Here's an interesting set of charts that will especially resonate with those of us who follow economic and market cycles. Imagine that five years ago you invested $10,000 in the S&P 500. How much would it be worth today, with dividends reinvested but adjusted for inflation? The purchasing power of your investment has increased to $19,357 for an annualized real return of 13.28%.
The S&P 500 index is arguably the most well-known worldwide. It is based on the market cap of the 500 largest companies in the U.S. The first-ever ETF, introduced in 1989, hoped to mimic the index, but was short-lived due to a lawsuit. Several S&P 500 ETFs have been brought to market since, and we show their performance, as well as the tracking error relative to the S&P 500 Total Return Index (which assumes reinvestment of dividends).
This update is in response to a standing request for real (inflation-adjusted) charts of the S&P 500, Dow 30, and Nasdaq Composite. Here are two overlays — one with the nominal price, excluding dividends, and the other with the price adjusted for inflation based on the Consumer Price Index for Urban Consumers (which is usually just referred to as the CPI).
If I were long in Tesla’s shares I’d be asking certain questions. After all, you’re paying $50 billion for a company that trades completely on the spoils of future dreams.
Here is a summary of the four market valuation indicators we update on a monthly basis.
Our monthly market valuation updates have long had the same conclusion: US stock indexes are significantly overvalued, which suggests cautious expectations on investment returns. In a "normal" market environment -- one with conventional business cycles, Federal Reserve policy, interest rates and inflation -- current valuation levels would be a serious concern. But these are different times.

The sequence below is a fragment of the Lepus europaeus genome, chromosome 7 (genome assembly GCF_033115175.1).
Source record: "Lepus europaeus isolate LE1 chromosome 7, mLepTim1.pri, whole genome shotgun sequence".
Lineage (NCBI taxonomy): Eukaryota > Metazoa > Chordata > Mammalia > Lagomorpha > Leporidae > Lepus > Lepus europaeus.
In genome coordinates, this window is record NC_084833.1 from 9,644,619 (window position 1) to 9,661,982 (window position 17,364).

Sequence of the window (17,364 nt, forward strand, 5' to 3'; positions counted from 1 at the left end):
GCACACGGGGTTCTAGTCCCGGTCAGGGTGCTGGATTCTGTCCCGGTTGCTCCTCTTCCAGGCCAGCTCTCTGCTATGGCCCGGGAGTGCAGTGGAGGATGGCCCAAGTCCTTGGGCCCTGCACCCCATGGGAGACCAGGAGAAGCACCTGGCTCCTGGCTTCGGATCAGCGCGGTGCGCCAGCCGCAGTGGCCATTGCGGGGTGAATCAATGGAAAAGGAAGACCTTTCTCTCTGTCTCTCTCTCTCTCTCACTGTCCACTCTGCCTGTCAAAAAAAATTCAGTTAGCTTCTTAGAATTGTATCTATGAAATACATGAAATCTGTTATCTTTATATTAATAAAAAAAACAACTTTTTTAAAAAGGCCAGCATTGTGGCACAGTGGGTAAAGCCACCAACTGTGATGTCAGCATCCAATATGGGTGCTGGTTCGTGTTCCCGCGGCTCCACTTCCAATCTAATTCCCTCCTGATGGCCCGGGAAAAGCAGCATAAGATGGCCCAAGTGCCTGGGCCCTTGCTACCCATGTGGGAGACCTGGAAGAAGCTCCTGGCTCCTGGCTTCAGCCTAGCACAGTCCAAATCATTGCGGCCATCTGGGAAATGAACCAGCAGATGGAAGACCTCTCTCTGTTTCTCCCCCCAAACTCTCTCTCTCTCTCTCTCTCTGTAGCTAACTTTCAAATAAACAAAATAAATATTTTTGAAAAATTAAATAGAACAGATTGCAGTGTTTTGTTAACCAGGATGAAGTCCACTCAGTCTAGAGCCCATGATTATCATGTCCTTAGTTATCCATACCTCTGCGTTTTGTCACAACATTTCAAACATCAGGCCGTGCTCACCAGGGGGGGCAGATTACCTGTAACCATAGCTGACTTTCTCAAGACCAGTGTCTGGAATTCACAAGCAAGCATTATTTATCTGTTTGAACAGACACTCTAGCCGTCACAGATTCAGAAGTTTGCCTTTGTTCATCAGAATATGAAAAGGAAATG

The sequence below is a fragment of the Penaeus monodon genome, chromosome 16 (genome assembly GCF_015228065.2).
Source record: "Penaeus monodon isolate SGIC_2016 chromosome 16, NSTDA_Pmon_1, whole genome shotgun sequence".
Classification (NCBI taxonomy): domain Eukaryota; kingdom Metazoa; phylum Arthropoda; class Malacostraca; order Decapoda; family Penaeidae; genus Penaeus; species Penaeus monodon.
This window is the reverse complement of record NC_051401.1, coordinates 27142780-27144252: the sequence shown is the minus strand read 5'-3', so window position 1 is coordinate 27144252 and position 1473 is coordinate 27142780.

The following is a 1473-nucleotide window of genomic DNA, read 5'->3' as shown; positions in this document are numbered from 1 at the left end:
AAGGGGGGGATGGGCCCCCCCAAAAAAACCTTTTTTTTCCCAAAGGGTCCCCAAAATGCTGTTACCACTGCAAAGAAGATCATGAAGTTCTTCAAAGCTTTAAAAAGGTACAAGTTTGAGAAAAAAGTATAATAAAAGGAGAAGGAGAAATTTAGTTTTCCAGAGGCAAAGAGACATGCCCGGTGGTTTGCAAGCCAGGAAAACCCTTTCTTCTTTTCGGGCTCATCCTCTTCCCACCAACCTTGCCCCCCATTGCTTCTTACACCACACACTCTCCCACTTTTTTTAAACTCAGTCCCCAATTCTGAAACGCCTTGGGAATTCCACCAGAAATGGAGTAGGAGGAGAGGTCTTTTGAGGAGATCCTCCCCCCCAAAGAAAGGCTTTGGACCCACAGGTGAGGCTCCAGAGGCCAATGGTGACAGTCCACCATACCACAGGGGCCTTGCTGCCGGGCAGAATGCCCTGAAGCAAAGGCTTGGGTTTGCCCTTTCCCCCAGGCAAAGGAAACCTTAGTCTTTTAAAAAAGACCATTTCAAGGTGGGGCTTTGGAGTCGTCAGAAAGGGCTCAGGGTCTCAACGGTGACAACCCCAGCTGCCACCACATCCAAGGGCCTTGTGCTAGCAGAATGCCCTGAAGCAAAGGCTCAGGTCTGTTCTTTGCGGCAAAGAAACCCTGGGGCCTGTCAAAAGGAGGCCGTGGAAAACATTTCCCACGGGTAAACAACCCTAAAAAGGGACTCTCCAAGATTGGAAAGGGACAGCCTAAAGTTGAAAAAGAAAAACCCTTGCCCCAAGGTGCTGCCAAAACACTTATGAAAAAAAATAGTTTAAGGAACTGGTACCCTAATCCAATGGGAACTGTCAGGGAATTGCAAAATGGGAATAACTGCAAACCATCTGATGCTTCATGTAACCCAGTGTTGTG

A question I’m often asked involves the merits of investing in private real estate as an alternative to publicly available REITs. To answer that question, I will turn to the historical evidence.
With the latest July close data and Q2 GDP Advance Estimate, we now have an updated look at the popular "Buffett Indicator" -- the ratio of corporate equities to GDP. The current reading is 129.16%, down from 132.7% the previous quarter.
The Q Ratio is a popular method of estimating the fair value of the stock market developed by Nobel Laureate James Tobin. It's a fairly simple concept, but laborious to calculate. The Q Ratio is the total price of the market divided by the replacement cost of all its companies. This update includes the July close data.
Here is the latest update of a popular market valuation method using the most recent Standard & Poor's "as reported" earnings and earnings estimates and the index monthly average of daily closes for the past month.